An Aerial Wander During One Endless Summer: Q&A with the Filmmaker

October 20 2014

Solstice from STURGEFILM on Vimeo.
When filmmaker Ben Sturgulewksi set out for a few summer weeks in his home turf of Alaska during solstice, he decided to do what he does best, what comes naturally to him: to capture some of it on film. The final product quickly drew the attention of fellow filmmakers, adventure junkies and the staff of Vimeo, who snatched it up as a Staff Pick in no time. We can't help but agree with the general consensus: this short film is stunning. It captures Alaska in a way that few of us would ever be able to see with our own two eyes, and the film does so with a crispness, speed and elegance that only a filmmaker like Ben could master. We took a few minutes to talk to Ben about how he caught this all on film, and what it was like during the process of filming. Here's what he had to say: 

Klean: How did you capture all of this aerial footage?
Ben: All of the footage was captured using the DJI Phantom 2. It's a small quadcopter that can easily fit down into a pack, with a stabilized camera mount (gimbal) that holds a GoPro. I love going on hikes while I'm up in Alaska, so I'd usually just throw it in the pack and march out to somewhere cool, and start flying! Before buying the Phantom, I had trained on a small $35 throwaway drone, the Syma X1. It has the same controls and everything, so it's a great learning tool. But putting a camera on it totally changes the game, and requires you to fly in a very delicate and controlled way. When I got to Alaska I had just picked up the Phantom, and was still largely learning the ropes, trying to line shots up through the video monitor (attached to the remote controller) and figure out what looks good, finding the right speed to fly at to get a desired effect, things like that. So I tried to experiment with a lot of different locations and camera moves, to see what looks good in the end. A whole lot looked terrible and was thrown away, and the stuff that ended up in Solstice were those that I thought worked out well. For me the allure of the drone in favor of a full-size helicopter (outside of the astronomical price difference, of course), is the drone's ability to get shots that helicopters can't. Flying through tight obstacles or very close to the ground, for example, where a helicopter's propwash would destroy everything. This opens up a whole new world of shot possibilities, and for me is perfect for my filming style. I like to get in tight with the subject. It just feels a bit more intimate. Drones, especially these smaller ones, allow you to do that in a way never seen before, and it's really exciting to explore all of the possibilities that opens up.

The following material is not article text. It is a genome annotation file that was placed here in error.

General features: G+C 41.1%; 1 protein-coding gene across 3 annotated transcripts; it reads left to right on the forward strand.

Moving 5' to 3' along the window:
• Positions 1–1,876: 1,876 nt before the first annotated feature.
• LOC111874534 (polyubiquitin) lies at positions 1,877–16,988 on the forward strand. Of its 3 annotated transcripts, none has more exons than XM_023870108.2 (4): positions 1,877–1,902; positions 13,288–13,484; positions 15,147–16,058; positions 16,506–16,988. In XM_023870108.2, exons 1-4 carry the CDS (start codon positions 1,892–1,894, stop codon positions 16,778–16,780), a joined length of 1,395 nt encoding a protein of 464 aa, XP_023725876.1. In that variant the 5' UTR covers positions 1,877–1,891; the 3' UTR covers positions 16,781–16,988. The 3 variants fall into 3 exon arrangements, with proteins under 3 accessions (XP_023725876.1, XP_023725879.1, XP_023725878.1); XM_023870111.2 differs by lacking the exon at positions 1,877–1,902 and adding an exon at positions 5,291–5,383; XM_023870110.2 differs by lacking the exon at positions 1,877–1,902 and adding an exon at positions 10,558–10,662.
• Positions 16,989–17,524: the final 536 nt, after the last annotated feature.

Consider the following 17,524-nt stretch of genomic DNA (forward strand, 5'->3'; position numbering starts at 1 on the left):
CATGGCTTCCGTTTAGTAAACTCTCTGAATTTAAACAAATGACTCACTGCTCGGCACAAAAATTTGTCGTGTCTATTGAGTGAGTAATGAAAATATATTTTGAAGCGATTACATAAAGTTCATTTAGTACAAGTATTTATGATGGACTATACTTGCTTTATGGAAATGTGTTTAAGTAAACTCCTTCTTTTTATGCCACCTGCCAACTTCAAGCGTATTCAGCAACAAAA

Klean: Is piloting a drone through tight places as tough as it looks?
Ben: Piloting the drone through tight spaces is actually pretty easy, but it takes a lot of confidence in both yourself and the ship. Usually I'll just line myself up at one end of the 'corridor' I'm flying through, and make sure the 'line goes', I guess, by seeing that there is a good line of sight path down it. Then I know that if I just throttle the drone forward and don't go side to side, it shouldn't hit anything. Of course this is all in theory, and I did take out some foliage for sure, but in the end it really is incredible how stable and controlled these crafts are, and it's surprisingly simple and easy to pilot it out again. Line of sight is the key though, and its not like you can be standing anywhere. If you were to try to pilot through the same scene from a profile perspective, you'd have zero depth of field and would immediately crash into something.

Klean: What was your inspiration for filming all of this footage?